Easyjet has warned that the weakened pound will cost it £90m in its current financial year.
That is more than double its original estimate made in July, when it warned of a £40m hit.
Jet fuel is priced in dollars, so the falling pound has made it more expensive for Easyjet to run its aircraft.
Easyjet expects a profit of between $490m and £495m for its financial year, which ends on 30 September.
That would be down 28% on the £686m annual profit it made in 2015. It would also be the first fall in annual profits since 2009.
Shares were down 5% in early trading.
"The current environment is tough for all airlines, but history shows that at times like this, the strongest airlines become stronger," said Carolyn McCall, Easyjet chief executive.
The problem for Easyjet is that although it has been flying passengers in record numbers, those passengers have been enjoying lower ticket prices.
Easyjet expects revenue per seat to be down 8.7% for the year and expects ticket prices to fall further in the coming months.
"Average fares are coming down, which is good for customers. To a certain extent, there is a price war going on," said Robin Byde, airline analyst at Cantor.
"Passenger growth is very strong, cabins are very full. To do that, they've had to discount quite aggressively," he said.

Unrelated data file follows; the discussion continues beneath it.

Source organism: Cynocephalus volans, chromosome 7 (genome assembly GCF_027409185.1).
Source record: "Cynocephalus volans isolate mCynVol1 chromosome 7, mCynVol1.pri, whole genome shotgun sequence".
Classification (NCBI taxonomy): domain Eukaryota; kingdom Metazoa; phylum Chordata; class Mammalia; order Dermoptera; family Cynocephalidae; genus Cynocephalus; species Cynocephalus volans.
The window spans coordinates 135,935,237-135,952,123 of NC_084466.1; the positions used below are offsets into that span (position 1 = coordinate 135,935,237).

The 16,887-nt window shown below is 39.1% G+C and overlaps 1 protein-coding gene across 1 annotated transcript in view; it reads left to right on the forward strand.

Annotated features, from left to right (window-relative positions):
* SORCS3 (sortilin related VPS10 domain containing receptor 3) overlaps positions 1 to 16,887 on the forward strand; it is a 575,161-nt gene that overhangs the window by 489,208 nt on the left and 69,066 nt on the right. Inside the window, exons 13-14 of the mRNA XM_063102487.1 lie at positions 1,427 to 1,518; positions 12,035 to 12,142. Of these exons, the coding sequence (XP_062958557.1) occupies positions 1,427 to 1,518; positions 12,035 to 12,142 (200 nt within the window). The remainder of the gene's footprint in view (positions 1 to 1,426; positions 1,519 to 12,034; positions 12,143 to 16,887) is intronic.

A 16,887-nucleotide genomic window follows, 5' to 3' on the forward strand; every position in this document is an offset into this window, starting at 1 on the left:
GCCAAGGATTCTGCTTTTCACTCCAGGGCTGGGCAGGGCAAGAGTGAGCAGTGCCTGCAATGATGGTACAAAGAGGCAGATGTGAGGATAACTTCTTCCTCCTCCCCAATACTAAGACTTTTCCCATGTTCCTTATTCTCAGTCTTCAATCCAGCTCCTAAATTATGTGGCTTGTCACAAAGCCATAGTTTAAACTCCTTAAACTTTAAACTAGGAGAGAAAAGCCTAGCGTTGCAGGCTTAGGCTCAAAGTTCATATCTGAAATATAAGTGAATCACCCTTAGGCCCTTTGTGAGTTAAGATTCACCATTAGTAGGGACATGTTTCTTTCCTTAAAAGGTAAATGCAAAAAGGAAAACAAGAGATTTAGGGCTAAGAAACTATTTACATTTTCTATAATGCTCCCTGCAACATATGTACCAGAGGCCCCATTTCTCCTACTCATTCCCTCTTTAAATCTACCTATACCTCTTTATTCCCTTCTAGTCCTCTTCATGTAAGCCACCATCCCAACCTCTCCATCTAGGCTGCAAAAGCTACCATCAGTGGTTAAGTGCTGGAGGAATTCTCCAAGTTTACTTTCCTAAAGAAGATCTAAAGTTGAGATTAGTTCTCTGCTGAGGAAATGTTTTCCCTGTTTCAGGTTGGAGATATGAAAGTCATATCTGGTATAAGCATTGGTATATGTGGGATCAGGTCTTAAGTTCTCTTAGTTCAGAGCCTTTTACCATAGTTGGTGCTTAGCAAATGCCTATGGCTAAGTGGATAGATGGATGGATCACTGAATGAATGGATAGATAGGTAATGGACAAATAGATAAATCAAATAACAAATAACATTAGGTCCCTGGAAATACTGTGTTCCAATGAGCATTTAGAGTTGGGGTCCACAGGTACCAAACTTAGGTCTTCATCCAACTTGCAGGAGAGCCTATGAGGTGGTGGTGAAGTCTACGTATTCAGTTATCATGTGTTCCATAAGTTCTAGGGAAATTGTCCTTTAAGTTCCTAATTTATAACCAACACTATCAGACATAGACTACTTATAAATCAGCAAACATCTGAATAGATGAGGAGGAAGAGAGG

Terror attacks in Europe, Turkey and Tunisia have also affected sales.
"We have been disproportionately affected by extraordinary events," said Ms McCall.
Easyjet says "extraordinary" events have cost it £125m up to the end of its third quarter (which ended on 30 June).
The airline says that it is particularly vulnerable to strikes in France, as almost two-thirds of its flights touch French airspace.
Business is likely to be tough for Easyjet over the coming months. Recent terror attacks might discourage some people from travelling and Easyjet says the pound's weakness will make foreign travel less affordable for UK tourists.
"Easytet is facing challenging times on a number of fronts, and it's one of the worst performing stocks in the FTSE 100 since the EU referendum," said George Salmon, an analyst at Hargreaves Lansdown.
"The competition is hotting up too. Other airlines are looking covetously at easyJet's market share, with pressure coming from both the budget players Wizz and Ryanair, and 'premium economy' offerings like Vueling," he said.